What we see super clearly in this first chapter is that God takes sin seriously—especially the sin of nations and whole groups of people. Colossians 2 even suggests that he keeps a record of it. The sins that Amos lays out here are wicked things that the nations are walking in, but they aren’t just ancient history. These are the same things that we walk in today.

We may not feel directly involved in wars, racism, or slavery, but still we play a part in conflicts, we dislike our neighbor for their differences, and we materialistically consume products that were produced by unethical labor means. We feel more removed from it, so we tend to give ourselves a pass. Just as the nations are being called out of their sin and into the righteous standard of Zion’s temple, so God is calling us out of our sin and into the righteous standard of the one in whom God’s fullness was also pleased to dwell—Jesus. Jesus takes the record of our sin and nails it to the cross, and gives us an opportunity to reject it and walk in righteousness. Let us not be a people known to the nations for our sin, but for our following of God. 


  1. What has repentance looked like historically in your life? Can you point to particular moments or examples where you have turned from specific sins and left them in the past? 
  2. What unrepentant sin are you holding on to that God is calling you out of? 
  3. How has God used His discipline to show you how seriously He takes the sin in your life?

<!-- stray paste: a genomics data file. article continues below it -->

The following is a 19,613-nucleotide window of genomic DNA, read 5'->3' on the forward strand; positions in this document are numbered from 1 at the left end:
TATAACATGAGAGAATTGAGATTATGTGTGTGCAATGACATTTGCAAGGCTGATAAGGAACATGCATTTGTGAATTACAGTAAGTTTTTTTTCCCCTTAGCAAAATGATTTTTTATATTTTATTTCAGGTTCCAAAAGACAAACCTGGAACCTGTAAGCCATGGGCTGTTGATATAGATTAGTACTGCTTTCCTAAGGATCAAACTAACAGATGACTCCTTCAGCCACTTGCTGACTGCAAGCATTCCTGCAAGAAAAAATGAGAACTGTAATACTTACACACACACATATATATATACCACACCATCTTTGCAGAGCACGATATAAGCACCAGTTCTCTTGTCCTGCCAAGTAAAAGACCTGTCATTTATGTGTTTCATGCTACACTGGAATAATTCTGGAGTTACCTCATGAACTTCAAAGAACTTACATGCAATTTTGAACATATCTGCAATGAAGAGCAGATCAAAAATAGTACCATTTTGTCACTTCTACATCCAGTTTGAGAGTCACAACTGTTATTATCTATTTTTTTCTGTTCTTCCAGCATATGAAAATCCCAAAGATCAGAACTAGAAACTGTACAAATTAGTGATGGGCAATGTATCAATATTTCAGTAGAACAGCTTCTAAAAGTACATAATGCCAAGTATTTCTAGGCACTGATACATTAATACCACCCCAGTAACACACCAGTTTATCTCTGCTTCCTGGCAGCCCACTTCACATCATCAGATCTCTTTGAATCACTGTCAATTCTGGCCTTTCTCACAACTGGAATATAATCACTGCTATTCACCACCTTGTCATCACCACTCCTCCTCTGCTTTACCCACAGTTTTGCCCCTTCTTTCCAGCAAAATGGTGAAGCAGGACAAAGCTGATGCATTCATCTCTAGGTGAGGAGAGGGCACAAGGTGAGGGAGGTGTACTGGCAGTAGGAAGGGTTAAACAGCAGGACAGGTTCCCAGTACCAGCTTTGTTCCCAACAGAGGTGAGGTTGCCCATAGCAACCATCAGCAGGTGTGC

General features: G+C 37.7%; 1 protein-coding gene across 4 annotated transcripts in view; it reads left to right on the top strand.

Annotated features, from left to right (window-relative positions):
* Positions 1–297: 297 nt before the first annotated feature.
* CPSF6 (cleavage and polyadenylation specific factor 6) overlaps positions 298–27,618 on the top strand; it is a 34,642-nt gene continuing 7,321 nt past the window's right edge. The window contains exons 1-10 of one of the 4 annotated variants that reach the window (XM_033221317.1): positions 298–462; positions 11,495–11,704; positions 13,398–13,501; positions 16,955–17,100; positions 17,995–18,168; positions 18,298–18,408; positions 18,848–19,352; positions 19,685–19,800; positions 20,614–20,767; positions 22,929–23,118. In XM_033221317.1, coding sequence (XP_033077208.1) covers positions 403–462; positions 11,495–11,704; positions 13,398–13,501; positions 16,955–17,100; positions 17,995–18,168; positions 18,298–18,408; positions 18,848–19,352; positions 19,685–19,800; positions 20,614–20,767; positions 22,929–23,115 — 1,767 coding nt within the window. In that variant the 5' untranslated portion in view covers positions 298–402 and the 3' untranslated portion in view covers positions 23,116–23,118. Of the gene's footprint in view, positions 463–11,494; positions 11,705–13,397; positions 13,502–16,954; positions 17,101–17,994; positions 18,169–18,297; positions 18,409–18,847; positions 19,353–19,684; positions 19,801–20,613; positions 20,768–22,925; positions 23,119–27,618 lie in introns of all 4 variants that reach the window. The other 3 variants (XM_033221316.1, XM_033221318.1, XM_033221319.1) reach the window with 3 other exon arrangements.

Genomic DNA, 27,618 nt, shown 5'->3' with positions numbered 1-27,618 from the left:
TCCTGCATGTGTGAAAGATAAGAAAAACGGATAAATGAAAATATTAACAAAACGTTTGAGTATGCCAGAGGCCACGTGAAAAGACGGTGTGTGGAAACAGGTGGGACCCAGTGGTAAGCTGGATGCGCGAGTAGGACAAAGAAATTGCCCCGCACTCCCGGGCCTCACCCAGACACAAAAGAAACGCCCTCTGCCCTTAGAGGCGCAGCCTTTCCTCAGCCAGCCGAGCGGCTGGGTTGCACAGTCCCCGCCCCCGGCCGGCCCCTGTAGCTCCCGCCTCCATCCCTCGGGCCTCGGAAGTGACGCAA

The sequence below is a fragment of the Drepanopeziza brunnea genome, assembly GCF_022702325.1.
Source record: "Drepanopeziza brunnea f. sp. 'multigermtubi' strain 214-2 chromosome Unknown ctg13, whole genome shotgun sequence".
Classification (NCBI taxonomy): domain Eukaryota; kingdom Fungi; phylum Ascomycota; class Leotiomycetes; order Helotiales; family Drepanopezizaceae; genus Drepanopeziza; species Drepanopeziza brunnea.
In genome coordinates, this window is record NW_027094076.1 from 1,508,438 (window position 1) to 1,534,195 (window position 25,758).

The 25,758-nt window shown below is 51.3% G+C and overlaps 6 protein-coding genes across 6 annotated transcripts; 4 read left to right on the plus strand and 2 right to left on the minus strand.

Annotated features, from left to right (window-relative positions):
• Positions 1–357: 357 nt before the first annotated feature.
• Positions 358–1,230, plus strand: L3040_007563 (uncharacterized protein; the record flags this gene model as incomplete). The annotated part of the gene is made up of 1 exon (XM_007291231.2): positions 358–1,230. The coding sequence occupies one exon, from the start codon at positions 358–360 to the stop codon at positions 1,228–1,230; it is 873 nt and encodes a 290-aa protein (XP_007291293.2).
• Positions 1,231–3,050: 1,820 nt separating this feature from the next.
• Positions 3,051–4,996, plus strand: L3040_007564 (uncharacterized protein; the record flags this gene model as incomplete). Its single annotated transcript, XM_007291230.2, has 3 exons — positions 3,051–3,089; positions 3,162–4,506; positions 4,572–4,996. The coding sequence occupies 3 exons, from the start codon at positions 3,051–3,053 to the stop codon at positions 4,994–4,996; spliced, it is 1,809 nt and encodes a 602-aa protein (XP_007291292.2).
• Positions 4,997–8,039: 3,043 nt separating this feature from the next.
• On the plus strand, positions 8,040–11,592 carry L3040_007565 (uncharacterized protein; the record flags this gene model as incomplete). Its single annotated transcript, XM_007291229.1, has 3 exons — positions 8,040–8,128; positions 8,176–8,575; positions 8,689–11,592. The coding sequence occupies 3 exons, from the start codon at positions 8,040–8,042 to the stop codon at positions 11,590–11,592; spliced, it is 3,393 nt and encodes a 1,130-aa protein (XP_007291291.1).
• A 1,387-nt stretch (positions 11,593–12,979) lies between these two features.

Pray This


Would you mercifully expose my sin? Show me what it is I need to turn from, and discipline me as much as I must be to turn from it. Thank you for taking the record of my sin and nailing it to the cross, granting me freedom. Thank you for the good news of the Gospel. Amen.

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5 thoughts on “Amos 1”

  1. It amazes me how God chooses an ordinary shepherd to deliver his extraordinary message. Many years later, angels would first announce the birth of Christ to a group of shepherds tending sheep. I’m reminded that our credentials don’t qualify us for kingdom work, God does. The message Amos delivers to the nations is of God’s impending judgement for their idolatry, complacency and oppression of the most vulnerable. It will come in the form of drought, fire, exile, death and storms. I can’t help but think of current day America. Have we, like Israel, become an indifferent, self-centered, materialistic society that is indifferent towards God? What about the war in Ukraine in light of the words of Amos? We are called to step up and work against injustice and boldly live out our faith. God help us!

    I can’t help but think about what is currently happening in Ukraine in light of Amos 1.